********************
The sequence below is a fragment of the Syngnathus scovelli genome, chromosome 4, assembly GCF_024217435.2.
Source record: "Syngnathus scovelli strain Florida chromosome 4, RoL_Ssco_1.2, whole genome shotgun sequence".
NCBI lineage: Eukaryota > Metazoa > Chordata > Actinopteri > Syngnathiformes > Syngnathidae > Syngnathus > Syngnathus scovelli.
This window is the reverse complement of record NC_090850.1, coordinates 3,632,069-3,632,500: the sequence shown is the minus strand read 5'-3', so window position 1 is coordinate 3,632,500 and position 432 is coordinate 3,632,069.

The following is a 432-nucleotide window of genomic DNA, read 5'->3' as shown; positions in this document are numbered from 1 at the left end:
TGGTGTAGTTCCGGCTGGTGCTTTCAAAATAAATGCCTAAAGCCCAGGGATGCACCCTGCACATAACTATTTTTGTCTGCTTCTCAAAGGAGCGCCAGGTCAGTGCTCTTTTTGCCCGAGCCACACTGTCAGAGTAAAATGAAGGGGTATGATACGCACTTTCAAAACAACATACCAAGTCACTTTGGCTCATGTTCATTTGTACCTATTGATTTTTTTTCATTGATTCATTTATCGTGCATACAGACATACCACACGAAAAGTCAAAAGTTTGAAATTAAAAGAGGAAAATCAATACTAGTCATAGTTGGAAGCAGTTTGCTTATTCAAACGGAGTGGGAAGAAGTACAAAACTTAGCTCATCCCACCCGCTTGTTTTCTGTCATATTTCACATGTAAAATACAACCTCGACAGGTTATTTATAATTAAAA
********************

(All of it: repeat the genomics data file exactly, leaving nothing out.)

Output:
The sequence below is a fragment of the Syngnathus scovelli genome, chromosome 4, assembly GCF_024217435.2.
Source record: "Syngnathus scovelli strain Florida chromosome 4, RoL_Ssco_1.2, whole genome shotgun sequence".
NCBI lineage: Eukaryota > Metazoa > Chordata > Actinopteri > Syngnathiformes > Syngnathidae > Syngnathus > Syngnathus scovelli.
This window is the reverse complement of record NC_090850.1, coordinates 3,632,069-3,632,500: the sequence shown is the minus strand read 5'-3', so window position 1 is coordinate 3,632,500 and position 432 is coordinate 3,632,069.

The following is a 432-nucleotide window of genomic DNA, read 5'->3' as shown; positions in this document are numbered from 1 at the left end:
TGGTGTAGTTCCGGCTGGTGCTTTCAAAATAAATGCCTAAAGCCCAGGGATGCACCCTGCACATAACTATTTTTGTCTGCTTCTCAAAGGAGCGCCAGGTCAGTGCTCTTTTTGCCCGAGCCACACTGTCAGAGTAAAATGAAGGGGTATGATACGCACTTTCAAAACAACATACCAAGTCACTTTGGCTCATGTTCATTTGTACCTATTGATTTTTTTTCATTGATTCATTTATCGTGCATACAGACATACCACACGAAAAGTCAAAAGTTTGAAATTAAAAGAGGAAAATCAATACTAGTCATAGTTGGAAGCAGTTTGCTTATTCAAACGGAGTGGGAAGAAGTACAAAACTTAGCTCATCCCACCCGCTTGTTTTCTGTCATATTTCACATGTAAAATACAACCTCGACAGGTTATTTATAATTAAAA